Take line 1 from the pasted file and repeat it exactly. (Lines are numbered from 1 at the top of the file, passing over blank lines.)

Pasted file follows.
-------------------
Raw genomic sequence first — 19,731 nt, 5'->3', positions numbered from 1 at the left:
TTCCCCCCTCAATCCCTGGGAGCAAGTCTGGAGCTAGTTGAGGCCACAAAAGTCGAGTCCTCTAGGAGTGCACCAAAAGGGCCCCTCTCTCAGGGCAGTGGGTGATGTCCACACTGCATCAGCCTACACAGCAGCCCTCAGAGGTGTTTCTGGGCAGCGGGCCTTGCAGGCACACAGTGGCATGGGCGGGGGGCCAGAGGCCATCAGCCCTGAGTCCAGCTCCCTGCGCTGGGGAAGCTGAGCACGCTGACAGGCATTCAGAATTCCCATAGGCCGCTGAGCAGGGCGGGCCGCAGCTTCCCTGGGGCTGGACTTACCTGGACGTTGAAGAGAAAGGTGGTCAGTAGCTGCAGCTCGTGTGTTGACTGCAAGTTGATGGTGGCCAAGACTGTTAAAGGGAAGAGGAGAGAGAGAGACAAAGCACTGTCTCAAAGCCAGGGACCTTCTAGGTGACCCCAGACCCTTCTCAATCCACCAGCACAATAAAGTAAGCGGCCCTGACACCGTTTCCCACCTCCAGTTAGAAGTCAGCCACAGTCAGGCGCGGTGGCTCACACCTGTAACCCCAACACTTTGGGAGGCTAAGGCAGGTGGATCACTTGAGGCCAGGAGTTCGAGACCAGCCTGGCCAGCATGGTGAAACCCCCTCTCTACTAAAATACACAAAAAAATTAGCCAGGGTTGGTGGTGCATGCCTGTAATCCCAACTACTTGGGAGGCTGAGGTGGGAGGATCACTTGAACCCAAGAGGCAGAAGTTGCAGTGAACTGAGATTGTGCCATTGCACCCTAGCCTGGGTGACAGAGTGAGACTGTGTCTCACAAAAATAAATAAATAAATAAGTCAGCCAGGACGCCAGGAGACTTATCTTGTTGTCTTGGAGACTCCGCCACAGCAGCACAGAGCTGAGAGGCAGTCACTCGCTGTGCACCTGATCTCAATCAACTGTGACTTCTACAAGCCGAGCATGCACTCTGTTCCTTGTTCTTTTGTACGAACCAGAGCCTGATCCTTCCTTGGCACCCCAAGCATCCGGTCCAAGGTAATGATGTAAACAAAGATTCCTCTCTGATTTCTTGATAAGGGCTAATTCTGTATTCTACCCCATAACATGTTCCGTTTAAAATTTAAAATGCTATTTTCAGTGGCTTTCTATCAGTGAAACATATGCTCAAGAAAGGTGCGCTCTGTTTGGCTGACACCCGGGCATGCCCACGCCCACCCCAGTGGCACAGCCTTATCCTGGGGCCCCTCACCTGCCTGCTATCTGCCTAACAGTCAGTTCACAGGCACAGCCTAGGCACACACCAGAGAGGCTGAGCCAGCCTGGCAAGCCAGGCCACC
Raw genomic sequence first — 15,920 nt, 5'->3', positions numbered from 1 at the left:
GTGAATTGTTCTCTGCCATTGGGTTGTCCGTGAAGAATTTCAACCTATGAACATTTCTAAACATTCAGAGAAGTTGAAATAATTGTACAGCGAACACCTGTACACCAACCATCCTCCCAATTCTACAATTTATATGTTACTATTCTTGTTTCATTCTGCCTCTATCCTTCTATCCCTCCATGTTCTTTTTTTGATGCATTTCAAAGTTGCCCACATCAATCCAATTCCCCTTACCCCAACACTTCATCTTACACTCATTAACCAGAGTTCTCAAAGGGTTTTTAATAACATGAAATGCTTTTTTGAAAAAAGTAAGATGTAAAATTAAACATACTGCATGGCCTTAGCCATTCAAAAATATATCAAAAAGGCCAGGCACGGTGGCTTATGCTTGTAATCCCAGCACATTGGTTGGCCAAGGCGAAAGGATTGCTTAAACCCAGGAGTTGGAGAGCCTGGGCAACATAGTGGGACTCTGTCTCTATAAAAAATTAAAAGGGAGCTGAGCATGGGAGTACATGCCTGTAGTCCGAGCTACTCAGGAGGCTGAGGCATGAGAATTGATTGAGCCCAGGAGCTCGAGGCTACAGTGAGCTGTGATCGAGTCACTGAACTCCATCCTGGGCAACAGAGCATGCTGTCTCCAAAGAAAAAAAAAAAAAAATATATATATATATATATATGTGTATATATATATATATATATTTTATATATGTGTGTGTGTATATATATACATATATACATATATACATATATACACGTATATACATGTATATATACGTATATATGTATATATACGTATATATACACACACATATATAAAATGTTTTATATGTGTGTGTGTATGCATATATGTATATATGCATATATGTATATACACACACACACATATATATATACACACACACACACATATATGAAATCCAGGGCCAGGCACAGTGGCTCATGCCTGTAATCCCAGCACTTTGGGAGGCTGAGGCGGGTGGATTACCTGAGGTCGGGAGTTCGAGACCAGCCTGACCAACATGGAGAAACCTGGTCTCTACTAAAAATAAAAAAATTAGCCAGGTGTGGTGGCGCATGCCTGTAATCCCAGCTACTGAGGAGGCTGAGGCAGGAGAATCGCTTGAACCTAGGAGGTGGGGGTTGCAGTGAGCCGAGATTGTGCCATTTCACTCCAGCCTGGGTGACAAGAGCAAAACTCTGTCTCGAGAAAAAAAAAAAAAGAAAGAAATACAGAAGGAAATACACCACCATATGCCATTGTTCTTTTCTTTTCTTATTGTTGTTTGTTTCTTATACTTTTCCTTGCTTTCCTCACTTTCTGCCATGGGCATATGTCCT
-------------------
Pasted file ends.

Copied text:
Raw genomic sequence first — 19,731 nt, 5'->3', positions numbered from 1 at the left: